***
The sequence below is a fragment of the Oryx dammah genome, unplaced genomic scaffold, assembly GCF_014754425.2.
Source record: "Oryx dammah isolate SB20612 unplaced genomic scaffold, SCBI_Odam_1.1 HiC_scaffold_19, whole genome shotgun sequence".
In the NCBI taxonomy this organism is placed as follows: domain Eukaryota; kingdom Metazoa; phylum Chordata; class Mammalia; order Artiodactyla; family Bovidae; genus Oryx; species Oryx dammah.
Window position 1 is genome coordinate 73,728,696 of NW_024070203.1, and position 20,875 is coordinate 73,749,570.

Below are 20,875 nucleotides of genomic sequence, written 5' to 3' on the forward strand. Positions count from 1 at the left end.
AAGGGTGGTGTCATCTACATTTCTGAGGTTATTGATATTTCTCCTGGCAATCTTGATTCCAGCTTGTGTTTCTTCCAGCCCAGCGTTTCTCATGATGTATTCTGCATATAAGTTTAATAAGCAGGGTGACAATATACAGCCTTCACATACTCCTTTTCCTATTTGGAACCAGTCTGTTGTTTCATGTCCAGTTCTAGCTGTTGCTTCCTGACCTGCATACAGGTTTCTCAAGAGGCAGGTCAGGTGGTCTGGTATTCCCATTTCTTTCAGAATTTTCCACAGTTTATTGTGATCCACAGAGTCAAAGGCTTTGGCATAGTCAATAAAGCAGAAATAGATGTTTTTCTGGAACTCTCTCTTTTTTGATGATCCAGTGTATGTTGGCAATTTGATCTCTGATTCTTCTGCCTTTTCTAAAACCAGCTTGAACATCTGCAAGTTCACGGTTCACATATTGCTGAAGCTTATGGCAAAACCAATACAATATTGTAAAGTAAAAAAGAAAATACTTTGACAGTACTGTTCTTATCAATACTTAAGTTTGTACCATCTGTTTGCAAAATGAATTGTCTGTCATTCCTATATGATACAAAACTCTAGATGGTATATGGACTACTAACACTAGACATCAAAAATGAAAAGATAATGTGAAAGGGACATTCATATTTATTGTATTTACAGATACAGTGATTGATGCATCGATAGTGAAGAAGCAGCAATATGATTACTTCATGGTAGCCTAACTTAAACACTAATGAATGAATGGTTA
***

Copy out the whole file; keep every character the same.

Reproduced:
The sequence below is a fragment of the Oryx dammah genome, unplaced genomic scaffold, assembly GCF_014754425.2.
Source record: "Oryx dammah isolate SB20612 unplaced genomic scaffold, SCBI_Odam_1.1 HiC_scaffold_19, whole genome shotgun sequence".
In the NCBI taxonomy this organism is placed as follows: domain Eukaryota; kingdom Metazoa; phylum Chordata; class Mammalia; order Artiodactyla; family Bovidae; genus Oryx; species Oryx dammah.
Window position 1 is genome coordinate 73,728,696 of NW_024070203.1, and position 20,875 is coordinate 73,749,570.

Below are 20,875 nucleotides of genomic sequence, written 5' to 3' on the forward strand. Positions count from 1 at the left end.
AAGGGTGGTGTCATCTACATTTCTGAGGTTATTGATATTTCTCCTGGCAATCTTGATTCCAGCTTGTGTTTCTTCCAGCCCAGCGTTTCTCATGATGTATTCTGCATATAAGTTTAATAAGCAGGGTGACAATATACAGCCTTCACATACTCCTTTTCCTATTTGGAACCAGTCTGTTGTTTCATGTCCAGTTCTAGCTGTTGCTTCCTGACCTGCATACAGGTTTCTCAAGAGGCAGGTCAGGTGGTCTGGTATTCCCATTTCTTTCAGAATTTTCCACAGTTTATTGTGATCCACAGAGTCAAAGGCTTTGGCATAGTCAATAAAGCAGAAATAGATGTTTTTCTGGAACTCTCTCTTTTTTGATGATCCAGTGTATGTTGGCAATTTGATCTCTGATTCTTCTGCCTTTTCTAAAACCAGCTTGAACATCTGCAAGTTCACGGTTCACATATTGCTGAAGCTTATGGCAAAACCAATACAATATTGTAAAGTAAAAAAGAAAATACTTTGACAGTACTGTTCTTATCAATACTTAAGTTTGTACCATCTGTTTGCAAAATGAATTGTCTGTCATTCCTATATGATACAAAACTCTAGATGGTATATGGACTACTAACACTAGACATCAAAAATGAAAAGATAATGTGAAAGGGACATTCATATTTATTGTATTTACAGATACAGTGATTGATGCATCGATAGTGAAGAAGCAGCAATATGATTACTTCATGGTAGCCTAACTTAAACACTAATGAATGAATGGTTA